WJI 2015 Day 1 blog: grammar, obituaries and the interview
May 18, 2015
By Thomas Miller from the College of the Ozarks
Today marked the official beginning of the WJI course "Backpack Journalism in a Digital Age." Following a lecture on a Christian Worldview in Journalism, 14 prospective journalists began our day measuring both our abilities in grammar and recognizing quality sentences.
Joel Belz, founder of WORLD magazine, next introduced us to the rigors of maintaining a magazine. “Do not start a magazine,” Belz jested. He proceeded to detail the difficulties of keeping a Christian publication alive, particularly in a world turning more and more to technology to convey news. Belz left on a hopeful note, though, saying he dreamed of more and more subscribers for WORLD.
Following the lecture, the class read and critiqued obituaries we had written about famous individuals. WORLD writers and editors Marvin and Susan Olasky pointed out ways each work could be improved. We focused on using active voice, filling our pieces with stories instead of lists of facts like a resume, and avoiding the temptaiton to make our writing too much like a public relaitons press release.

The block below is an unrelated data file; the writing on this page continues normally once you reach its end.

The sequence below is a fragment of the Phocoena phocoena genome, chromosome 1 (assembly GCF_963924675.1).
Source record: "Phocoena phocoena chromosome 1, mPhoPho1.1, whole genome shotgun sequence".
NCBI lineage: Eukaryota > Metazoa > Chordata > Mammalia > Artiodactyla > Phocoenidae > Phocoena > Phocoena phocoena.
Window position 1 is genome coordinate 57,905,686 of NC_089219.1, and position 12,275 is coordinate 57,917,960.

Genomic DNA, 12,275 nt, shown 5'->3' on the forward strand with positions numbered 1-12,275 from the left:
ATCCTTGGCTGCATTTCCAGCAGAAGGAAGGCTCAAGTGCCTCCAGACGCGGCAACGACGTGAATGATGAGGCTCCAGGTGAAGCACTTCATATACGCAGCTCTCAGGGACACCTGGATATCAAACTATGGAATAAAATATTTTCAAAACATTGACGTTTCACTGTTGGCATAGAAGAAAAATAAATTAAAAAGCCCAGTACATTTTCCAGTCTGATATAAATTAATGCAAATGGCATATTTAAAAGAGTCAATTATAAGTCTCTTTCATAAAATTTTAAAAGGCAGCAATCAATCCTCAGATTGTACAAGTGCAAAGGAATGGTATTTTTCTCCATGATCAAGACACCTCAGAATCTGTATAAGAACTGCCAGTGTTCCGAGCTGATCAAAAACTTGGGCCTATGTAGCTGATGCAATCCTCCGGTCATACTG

Following this exercise and a break for dinner, the last leg of the day’s skirmishes concluded with a session by Lee Pitts on the finer points of an interview. We explored environments from the roof of a house in Seattle to Capitol Hill, noting the subtleties involved in relating to different individuals. Each scenario held a common thread: Mr. Pitts drove home the idea that the human factor is the key to a productive interview. Nothing is so effective to opening up a source as showing genuine interest in them as a person rather than an object to be utilized for quotes and then forgotten. The day concluded with the critical analysis of several masterful interviews conducted during the last century, including the famous exchange between British journalist David Frost and former President Richard Nixon.
The course has begun in earnest, and the instructors of WJI are pulling no punches as they strive to hammer us into fighting form, preparing us for the challenges we will face upon entering the world of journalism.
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